Hervé by Gill
The production, by Pierre-André Weitz, best known as Olivier Py's set and costume designer for the past 30 years (including, therefore, Dialogues des Carmélites), played up the plot's potential for travesti, starting with the curtain. Behind old-fashioned footlights garnished with a stuffed rooster hung a version of Delacroix' La Liberté guidant le peuple in which the guns were replaced by bouquets, Notre Dame was joined on the horizon by the Eiffel Tower, and Liberty, with stars on her nipples, wore a cheesy grin. From then on, in a festival of eighties to nineties naughtiness, there were can-can girls, there were acrobatic royal-blue dragoons in plumed képis (sometimes with tutus over their trousers), and one character was half of each, depending on which side you saw. There were showgirls with their trucs à plumes, a traditional, white-faced clown with three spikes of hair and a magnificent, parti-coloured red-and-black sequinned costume with baggy breches and silk stockings. There were nuns, of course, and a starry-haloed Sainte Nitouche in suspenders worthy of Pierre et Gilles. Of the three rôles taken by Olivier Py two - the mother superior in pebble glasses and Corinne, with a mountainous cleavage and curly blond wig topped with fire-engine-red ostrich feathers - were in drag. The set had static wings with swing doors (so people could shoot across the stage from door to door) and a central, revolving rotunda enabling quick transformations from the nunnery with its organ loft to a theatre to a railway station (the old Montparnasse) to Paris by night (complete with Moulin Rouge and 'apache' dancers) and back again.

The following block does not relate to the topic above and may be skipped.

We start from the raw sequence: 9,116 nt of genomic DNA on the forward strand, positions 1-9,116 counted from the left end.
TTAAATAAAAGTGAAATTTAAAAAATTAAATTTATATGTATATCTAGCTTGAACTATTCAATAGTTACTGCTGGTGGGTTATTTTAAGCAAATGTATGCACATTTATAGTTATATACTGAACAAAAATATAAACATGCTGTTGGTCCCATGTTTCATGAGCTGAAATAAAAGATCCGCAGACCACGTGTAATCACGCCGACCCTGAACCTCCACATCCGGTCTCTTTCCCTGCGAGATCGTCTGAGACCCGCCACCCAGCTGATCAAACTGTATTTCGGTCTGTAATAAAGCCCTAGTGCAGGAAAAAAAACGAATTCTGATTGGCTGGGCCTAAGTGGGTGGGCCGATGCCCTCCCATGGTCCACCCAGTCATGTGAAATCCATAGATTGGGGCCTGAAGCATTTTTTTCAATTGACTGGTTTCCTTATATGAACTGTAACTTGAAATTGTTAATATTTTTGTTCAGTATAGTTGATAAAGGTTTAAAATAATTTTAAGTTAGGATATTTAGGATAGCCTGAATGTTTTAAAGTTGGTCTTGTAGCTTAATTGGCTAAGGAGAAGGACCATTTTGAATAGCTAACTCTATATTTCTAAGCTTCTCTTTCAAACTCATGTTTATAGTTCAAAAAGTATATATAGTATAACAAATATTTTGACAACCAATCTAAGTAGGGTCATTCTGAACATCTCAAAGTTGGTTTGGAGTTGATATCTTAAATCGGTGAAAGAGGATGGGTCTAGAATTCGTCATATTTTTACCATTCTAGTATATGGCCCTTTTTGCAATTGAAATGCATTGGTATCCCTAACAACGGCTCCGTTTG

The acting and dancing, while precision-regulated with every nod, wink and grimace perfectly in place, were whipped up to a level of sustained frenzy I've rarely encountered. Like the Gatling-gun declamation ('The French think shouting is acting,' says a friend of mine), it took some time to adjust to at the start. 'Quelle énergie !' said my neighbour, wide-eyed. Each personality was boldly delineated: I hadn't seen such a rogues' gallery of distinct and memorable characters on stage since Bob Wilson's Dreigroschenoper at the Théâtre des Champs Elysées, radiating wicked charm. Yet the frantic pace of dancing and leaping about, acting and singing (in a variety of accents and styles) was kept up from beginning to end and, at the end the breathless audience could only assume the whole troupe were exhausted.

What's more - including Py - they could sing. I'm told Damien Bigourdan, whose tortured Célestin, with spivvy co-respondent shoes under his cassock, verged on the psycopathic, has sung Cassio. Lara Neumann and Samy Camps had youthful enthusiasm and charming, light lyric voices and clear diction perfect for this repertoire and I hope they'll do lots, lots more. The whole cast was flawless and flawlessly supported from the pit by a real, not recorded, ensemble, and the curtain calls, of which there were many, were well deserved: this was the best opéra bouffe I've seen since Pelly's enduringly memorable Offenbach series. About time!